Chefchaouen: the Blue Pearl of Morocco

The city of Chefchaouen in Morocco is one of the most beautiful cities in North Africa. Boasting of incredible architecture mostly painted in blue, ‘the Blue Pearl’ (as the city is sometimes called) is definitely a place to consider for a holiday with family and friends. The city itself is strategically situated amidst the Rif Mountains, which is about two hours’ drive from Tangier, another beautiful city in Morocco.

Interestingly enough, there has been much ration but unsubstantiated debate surrounding the proliferation of blue buildings and structures in the city. However, some of these arguments seem amusing. One of such arguments is that the city was painted blue in order to keep mosquitoes away from the city. Some others argued that the choice of colour was made by the Jewish refugees who made that place their home for many years. The reason they did, it is believed, is that the colour blue is of high significance to Jewish religious practices and belief. Another suggestion is that the colour blue is used to represent the sky, while others opine that it is significant because Morocco is on the east of the Mediterranean Sea.

However, due to modernisation, external parts of the city have begun to embrace the use of other colours and architectural designs. These days, the blue buildings and walls can only be found in the old areas of the city, which is in the centre of the city. This adds an intriguing excitement for adventure-seekers and tourists from other parts of the world.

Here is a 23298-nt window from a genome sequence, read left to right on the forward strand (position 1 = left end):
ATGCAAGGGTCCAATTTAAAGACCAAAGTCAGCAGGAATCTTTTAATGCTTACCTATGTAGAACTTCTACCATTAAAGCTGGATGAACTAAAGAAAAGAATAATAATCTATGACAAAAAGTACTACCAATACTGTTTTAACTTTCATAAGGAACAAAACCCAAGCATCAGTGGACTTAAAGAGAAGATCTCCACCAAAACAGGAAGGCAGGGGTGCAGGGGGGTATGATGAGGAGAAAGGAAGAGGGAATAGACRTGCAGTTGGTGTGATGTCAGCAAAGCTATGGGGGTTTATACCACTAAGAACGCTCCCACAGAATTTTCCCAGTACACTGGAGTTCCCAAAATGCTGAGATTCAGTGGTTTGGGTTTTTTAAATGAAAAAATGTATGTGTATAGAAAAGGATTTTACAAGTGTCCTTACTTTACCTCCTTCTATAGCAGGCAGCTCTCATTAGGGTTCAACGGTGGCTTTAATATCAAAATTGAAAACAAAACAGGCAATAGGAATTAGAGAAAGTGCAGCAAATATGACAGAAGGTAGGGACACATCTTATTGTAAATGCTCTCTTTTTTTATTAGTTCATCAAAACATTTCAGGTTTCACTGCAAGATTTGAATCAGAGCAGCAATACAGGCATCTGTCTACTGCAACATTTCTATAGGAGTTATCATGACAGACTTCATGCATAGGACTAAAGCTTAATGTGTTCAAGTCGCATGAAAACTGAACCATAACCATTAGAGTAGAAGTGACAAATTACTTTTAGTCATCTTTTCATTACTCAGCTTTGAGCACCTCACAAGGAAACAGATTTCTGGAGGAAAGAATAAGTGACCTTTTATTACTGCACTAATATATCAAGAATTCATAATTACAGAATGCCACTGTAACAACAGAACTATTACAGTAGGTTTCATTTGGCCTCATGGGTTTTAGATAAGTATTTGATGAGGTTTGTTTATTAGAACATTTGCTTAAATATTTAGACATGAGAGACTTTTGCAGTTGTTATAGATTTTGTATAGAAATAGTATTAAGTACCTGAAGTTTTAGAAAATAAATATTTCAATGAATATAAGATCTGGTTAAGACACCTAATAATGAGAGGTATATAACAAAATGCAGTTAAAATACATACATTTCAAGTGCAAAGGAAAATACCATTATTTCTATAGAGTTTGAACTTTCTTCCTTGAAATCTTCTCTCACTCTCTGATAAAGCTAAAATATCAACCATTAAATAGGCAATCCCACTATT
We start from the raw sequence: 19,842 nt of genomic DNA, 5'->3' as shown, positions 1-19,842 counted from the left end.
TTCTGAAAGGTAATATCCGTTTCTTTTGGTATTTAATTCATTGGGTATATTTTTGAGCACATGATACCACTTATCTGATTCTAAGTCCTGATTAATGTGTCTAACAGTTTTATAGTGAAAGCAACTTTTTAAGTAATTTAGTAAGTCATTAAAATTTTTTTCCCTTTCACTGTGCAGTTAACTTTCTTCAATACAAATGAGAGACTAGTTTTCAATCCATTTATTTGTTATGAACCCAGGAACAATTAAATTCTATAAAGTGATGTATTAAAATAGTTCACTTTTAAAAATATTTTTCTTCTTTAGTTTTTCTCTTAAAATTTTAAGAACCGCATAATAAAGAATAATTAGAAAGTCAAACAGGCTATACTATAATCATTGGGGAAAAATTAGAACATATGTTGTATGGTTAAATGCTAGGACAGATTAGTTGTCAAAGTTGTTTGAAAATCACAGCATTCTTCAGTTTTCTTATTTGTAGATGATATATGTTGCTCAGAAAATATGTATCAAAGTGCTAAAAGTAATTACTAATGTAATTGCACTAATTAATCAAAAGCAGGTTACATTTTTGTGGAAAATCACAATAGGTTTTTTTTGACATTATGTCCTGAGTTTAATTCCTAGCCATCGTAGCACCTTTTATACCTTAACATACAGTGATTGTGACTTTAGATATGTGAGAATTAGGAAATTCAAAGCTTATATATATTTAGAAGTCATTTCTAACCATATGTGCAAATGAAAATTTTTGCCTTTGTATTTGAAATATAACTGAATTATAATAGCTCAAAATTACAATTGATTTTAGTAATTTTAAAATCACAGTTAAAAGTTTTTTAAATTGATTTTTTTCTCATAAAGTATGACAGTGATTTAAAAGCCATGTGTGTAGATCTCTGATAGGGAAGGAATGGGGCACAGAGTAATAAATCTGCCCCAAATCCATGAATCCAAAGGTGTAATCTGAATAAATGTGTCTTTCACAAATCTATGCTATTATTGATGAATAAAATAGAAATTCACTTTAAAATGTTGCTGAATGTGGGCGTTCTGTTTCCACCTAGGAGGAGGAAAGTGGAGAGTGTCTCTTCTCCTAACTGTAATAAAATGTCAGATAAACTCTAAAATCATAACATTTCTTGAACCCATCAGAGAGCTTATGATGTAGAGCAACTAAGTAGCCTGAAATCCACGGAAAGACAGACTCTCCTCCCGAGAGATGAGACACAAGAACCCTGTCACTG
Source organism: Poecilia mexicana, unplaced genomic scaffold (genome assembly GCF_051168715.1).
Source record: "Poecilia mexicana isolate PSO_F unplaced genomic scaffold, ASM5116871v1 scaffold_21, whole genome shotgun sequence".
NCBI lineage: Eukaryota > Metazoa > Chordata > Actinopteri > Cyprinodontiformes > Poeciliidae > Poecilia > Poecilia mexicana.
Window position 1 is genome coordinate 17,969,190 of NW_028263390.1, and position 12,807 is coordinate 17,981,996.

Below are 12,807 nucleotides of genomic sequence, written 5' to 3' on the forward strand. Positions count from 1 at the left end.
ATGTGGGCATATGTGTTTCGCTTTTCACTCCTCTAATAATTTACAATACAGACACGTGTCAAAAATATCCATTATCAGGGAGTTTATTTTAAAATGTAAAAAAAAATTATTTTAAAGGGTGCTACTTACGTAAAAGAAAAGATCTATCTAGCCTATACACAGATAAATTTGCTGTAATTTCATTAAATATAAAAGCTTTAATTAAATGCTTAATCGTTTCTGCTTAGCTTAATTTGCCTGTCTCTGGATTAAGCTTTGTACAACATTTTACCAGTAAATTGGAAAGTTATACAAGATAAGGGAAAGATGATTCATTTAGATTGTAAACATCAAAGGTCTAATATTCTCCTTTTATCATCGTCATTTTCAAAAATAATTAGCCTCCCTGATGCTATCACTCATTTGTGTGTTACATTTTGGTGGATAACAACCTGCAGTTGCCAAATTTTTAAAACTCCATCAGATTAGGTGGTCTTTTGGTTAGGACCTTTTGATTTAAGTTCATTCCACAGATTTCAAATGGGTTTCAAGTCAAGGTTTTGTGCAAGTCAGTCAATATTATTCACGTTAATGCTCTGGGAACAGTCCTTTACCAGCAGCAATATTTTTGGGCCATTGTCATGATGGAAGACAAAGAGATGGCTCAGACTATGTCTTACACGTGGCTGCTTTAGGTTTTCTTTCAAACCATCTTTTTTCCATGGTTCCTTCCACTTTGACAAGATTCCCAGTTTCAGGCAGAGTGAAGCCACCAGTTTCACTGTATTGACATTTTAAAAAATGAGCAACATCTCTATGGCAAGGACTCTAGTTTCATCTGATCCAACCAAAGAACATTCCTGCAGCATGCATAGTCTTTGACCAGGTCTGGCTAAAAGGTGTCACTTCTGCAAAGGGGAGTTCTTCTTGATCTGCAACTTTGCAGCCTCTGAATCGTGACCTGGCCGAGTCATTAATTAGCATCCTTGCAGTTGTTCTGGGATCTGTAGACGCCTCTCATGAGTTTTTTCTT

Dating back to the 15th century, the Blue Pearl is said to have first been used as a settlement for refugees of Moorish and Jewish descent. It is also said that several other tribes and ethnicities could be found in Chefchaouen during this period. King Ferdinand II of Aragon and his wife Isabella I of Castile decided to unite the Spanish kingdom under Catholicism in the late part of the 15th century. Under the Spanish Inquisition, people of other faiths and who practiced other religions had to make a choice between exile and converting to Catholicism. Many Muslims and Jews fled to other parts of the world in order to escape persecution. Jews also fleeing capture from Hitler made their way to Morocco, which was accommodating for refugees at that time. These refugees settled in that city and Chefchaouen was created in 1471.

Today, the number of Jews in Morocco is small as many of them have made their way back to their country and other parts of the world, but the residents in Chefchaouen have kept up the beautiful tradition of painting their walls and structures blue. This has helped the city to remain a favourite on the list of beautiful places to visit as a tourist.

This content was originally published here.


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